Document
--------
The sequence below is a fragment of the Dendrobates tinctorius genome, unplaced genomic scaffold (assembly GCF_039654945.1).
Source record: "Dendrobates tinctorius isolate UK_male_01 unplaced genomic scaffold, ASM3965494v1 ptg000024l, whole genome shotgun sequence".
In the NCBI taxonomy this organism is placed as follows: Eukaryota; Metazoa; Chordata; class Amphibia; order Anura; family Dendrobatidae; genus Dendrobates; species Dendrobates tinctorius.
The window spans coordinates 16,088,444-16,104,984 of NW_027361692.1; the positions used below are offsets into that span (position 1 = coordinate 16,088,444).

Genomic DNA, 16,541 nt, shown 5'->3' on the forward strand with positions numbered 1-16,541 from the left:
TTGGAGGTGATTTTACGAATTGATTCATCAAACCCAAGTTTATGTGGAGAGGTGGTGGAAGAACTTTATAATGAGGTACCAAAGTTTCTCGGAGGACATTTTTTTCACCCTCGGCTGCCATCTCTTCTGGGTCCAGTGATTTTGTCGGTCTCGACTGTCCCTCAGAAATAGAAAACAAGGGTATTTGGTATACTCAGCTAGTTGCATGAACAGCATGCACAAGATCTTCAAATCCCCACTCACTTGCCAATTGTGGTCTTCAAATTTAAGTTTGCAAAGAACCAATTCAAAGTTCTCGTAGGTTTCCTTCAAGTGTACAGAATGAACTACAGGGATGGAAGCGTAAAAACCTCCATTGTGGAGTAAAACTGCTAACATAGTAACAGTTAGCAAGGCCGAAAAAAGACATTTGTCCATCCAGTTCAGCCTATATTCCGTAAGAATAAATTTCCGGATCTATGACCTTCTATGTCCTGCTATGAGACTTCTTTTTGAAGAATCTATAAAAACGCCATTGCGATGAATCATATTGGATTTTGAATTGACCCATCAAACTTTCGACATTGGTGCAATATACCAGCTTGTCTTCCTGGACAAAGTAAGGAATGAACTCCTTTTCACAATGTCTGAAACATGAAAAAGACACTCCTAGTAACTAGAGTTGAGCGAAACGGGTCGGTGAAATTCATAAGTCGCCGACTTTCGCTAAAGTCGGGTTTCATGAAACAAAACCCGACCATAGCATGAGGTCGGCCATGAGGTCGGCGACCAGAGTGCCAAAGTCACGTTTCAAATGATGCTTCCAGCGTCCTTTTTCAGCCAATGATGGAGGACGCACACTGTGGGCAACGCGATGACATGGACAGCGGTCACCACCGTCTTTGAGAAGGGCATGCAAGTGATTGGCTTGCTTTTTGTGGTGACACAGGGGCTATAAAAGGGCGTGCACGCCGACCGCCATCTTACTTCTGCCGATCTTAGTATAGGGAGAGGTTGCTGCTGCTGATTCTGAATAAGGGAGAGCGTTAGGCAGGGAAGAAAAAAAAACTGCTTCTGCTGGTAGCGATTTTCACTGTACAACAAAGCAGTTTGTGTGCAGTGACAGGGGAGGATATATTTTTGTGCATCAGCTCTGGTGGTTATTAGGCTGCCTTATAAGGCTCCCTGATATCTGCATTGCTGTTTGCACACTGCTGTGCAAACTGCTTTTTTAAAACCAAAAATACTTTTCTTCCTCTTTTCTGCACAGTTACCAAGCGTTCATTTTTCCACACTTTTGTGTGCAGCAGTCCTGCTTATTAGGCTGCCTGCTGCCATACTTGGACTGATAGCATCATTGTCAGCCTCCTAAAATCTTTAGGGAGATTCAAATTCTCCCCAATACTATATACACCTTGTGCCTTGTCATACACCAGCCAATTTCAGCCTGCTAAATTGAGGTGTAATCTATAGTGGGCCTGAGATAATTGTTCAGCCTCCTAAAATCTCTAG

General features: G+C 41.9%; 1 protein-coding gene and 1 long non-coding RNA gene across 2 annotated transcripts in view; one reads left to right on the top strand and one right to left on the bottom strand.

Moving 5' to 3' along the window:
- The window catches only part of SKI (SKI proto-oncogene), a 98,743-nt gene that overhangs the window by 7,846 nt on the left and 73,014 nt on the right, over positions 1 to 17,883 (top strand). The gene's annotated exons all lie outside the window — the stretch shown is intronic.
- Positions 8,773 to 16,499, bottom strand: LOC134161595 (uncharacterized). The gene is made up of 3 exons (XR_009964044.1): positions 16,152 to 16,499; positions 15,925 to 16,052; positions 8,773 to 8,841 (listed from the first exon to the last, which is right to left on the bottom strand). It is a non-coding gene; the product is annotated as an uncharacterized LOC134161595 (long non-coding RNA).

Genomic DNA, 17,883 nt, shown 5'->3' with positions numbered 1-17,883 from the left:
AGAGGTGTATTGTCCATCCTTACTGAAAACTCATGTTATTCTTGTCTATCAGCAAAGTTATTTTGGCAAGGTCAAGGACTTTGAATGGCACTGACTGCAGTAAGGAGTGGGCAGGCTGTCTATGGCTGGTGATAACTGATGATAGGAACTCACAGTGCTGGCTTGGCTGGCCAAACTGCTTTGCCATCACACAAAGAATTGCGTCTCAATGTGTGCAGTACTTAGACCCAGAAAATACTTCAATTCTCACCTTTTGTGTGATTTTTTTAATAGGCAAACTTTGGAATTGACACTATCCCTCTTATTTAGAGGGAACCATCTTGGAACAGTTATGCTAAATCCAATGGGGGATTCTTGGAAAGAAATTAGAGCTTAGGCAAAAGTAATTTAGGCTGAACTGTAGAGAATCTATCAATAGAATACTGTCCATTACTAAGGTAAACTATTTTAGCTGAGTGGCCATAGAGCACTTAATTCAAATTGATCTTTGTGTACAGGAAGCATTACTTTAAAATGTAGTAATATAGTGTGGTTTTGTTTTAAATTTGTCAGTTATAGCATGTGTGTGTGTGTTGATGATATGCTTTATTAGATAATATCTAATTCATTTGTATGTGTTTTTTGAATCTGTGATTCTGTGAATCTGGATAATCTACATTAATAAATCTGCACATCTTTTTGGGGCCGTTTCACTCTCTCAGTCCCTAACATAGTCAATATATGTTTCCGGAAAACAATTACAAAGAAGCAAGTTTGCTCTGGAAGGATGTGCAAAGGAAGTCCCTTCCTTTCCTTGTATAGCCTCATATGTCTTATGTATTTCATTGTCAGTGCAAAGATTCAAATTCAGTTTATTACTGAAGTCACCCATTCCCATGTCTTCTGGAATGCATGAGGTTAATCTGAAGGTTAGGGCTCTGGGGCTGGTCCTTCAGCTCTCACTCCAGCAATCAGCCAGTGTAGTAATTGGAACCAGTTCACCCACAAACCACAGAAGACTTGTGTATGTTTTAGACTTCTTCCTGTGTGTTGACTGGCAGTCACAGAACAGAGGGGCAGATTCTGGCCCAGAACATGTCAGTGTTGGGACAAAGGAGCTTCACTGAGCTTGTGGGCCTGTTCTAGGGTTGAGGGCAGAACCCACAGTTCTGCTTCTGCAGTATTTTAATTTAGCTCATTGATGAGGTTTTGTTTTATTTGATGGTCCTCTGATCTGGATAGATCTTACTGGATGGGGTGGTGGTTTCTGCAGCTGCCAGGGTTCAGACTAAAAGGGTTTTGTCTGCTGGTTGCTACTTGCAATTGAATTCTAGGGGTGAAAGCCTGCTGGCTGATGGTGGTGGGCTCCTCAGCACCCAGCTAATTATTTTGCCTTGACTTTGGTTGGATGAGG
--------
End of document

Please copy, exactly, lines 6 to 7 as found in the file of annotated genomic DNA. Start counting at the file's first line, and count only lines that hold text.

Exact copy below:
TTGGAGGTGATTTTACGAATTGATTCATCAAACCCAAGTTTATGTGGAGAGGTGGTGGAAGAACTTTATAATGAGGTACCAAAGTTTCTCGGAGGACATTTTTTTCACCCTCGGCTGCCATCTCTTCTGGGTCCAGTGATTTTGTCGGTCTCGACTGTCCCTCAGAAATAGAAAACAAGGGTATTTGGTATACTCAGCTAGTTGCATGAACAGCATGCACAAGATCTTCAAATCCCCACTCACTTGCCAATTGTGGTCTTCAAATTTAAGTTTGCAAAGAACCAATTCAAAGTTCTCGTAGGTTTCCTTCAAGTGTACAGAATGAACTACAGGGATGGAAGCGTAAAAACCTCCATTGTGGAGTAAAACTGCTAACATAGTAACAGTTAGCAAGGCCGAAAAAAGACATTTGTCCATCCAGTTCAGCCTATATTCCGTAAGAATAAATTTCCGGATCTATGACCTTCTATGTCCTGCTATGAGACTTCTTTTTGAAGAATCTATAAAAACGCCATTGCGATGAATCATATTGGATTTTGAATTGACCCATCAAACTTTCGACATTGGTGCAATATACCAGCTTGTCTTCCTGGACAAAGTAAGGAATGAACTCCTTTTCACAATGTCTGAAACATGAAAAAGACACTCCTAGTAACTAGAGTTGAGCGAAACGGGTCGGTGAAATTCATAAGTCGCCGACTTTCGCTAAAGTCGGGTTTCATGAAACAAAACCCGACCATAGCATGAGGTCGGCCATGAGGTCGGCGACCAGAGTGCCAAAGTCACGTTTCAAATGATGCTTCCAGCGTCCTTTTTCAGCCAATGATGGAGGACGCACACTGTGGGCAACGCGATGACATGGACAGCGGTCACCACCGTCTTTGAGAAGGGCATGCAAGTGATTGGCTTGCTTTTTGTGGTGACACAGGGGCTATAAAAGGGCGTGCACGCCGACCGCCATCTTACTTCTGCCGATCTTAGTATAGGGAGAGGTTGCTGCTGCTGATTCTGAATAAGGGAGAGCGTTAGGCAGGGAAGAAAAAAAAACTGCTTCTGCTGGTAGCGATTTTCACTGTACAACAAAGCAGTTTGTGTGCAGTGACAGGGGAGGATATATTTTTGTGCATCAGCTCTGGTGGTTATTAGGCTGCCTTATAAGGCTCCCTGATATCTGCATTGCTGTTTGCACACTGCTGTGCAAACTGCTTTTTTAAAACCAAAAATACTTTTCTTCCTCTTTTCTGCACAGTTACCAAGCGTTCATTTTTCCACACTTTTGTGTGCAGCAGTCCTGCTTATTAGGCTGCCTGCTGCCATACTTGGACTGATAGCATCATTGTCAGCCTCCTAAAATCTTTAGGGAGATTCAAATTCTCCCCAATACTATATACACCTTGTGCCTTGTCATACACCAGCCAATTTCAGCCTGCTAAATTGAGGTGTAATCTATAGTGGGCCTGAGATAATTGTTCAGCCTCCTAAAATCTCTAG

General features: G+C 41.9%; 1 protein-coding gene and 1 long non-coding RNA gene across 2 annotated transcripts in view; one reads left to right on the top strand and one right to left on the bottom strand.